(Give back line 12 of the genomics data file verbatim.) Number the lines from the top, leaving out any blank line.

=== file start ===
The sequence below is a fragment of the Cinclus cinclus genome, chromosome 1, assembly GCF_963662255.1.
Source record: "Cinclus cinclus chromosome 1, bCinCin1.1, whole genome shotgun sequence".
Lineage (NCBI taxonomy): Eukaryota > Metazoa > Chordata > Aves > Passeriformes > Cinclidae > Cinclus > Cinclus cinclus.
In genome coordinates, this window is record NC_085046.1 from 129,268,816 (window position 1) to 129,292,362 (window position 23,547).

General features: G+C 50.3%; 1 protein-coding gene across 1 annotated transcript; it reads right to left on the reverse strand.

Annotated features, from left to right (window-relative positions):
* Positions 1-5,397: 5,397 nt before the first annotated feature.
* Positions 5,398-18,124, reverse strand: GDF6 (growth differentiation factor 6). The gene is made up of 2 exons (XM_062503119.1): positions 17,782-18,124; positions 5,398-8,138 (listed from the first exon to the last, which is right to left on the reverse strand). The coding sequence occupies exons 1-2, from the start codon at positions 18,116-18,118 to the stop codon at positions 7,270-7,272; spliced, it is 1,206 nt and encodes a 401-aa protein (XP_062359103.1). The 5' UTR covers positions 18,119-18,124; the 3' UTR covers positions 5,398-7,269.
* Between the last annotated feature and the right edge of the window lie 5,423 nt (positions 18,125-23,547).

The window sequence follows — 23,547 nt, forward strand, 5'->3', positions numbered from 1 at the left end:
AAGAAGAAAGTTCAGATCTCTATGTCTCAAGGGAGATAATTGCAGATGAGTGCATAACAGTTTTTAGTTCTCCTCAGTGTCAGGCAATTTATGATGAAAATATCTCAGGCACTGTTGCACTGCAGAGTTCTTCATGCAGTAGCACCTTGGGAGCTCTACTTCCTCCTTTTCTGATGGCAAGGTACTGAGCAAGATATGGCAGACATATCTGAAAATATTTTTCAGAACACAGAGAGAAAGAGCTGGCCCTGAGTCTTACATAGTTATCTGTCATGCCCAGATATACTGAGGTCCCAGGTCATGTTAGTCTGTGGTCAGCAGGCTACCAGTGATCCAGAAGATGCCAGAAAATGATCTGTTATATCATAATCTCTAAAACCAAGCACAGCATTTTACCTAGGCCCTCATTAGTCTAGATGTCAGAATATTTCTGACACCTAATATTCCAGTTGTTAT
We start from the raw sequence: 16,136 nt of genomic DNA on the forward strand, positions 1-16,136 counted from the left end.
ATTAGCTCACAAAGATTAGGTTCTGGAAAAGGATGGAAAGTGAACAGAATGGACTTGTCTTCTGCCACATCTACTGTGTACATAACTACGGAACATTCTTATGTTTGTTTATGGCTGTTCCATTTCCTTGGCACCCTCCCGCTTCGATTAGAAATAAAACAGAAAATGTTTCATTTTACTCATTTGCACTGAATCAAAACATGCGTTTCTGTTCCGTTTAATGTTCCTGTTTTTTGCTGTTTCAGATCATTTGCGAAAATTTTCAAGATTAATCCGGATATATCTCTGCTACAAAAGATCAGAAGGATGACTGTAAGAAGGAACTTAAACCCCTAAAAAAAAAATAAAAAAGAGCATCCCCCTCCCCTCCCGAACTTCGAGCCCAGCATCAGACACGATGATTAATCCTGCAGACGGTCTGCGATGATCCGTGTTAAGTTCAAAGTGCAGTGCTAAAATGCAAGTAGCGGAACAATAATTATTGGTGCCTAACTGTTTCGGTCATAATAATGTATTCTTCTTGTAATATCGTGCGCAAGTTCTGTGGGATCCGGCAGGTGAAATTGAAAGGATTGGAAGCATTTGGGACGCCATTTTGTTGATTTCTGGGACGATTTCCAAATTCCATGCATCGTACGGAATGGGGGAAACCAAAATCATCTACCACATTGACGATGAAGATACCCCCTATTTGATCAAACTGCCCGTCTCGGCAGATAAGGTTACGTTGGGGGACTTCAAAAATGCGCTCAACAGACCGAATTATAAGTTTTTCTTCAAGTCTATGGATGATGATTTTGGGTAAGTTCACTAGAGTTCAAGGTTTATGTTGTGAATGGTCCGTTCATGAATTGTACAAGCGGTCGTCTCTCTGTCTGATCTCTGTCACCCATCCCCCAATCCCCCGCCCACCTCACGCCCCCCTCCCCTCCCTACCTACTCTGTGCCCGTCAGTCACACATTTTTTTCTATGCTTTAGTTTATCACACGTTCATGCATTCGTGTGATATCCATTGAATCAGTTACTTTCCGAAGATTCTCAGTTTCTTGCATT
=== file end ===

We start from the raw sequence: 16,136 nt of genomic DNA on the forward strand, positions 1-16,136 counted from the left end.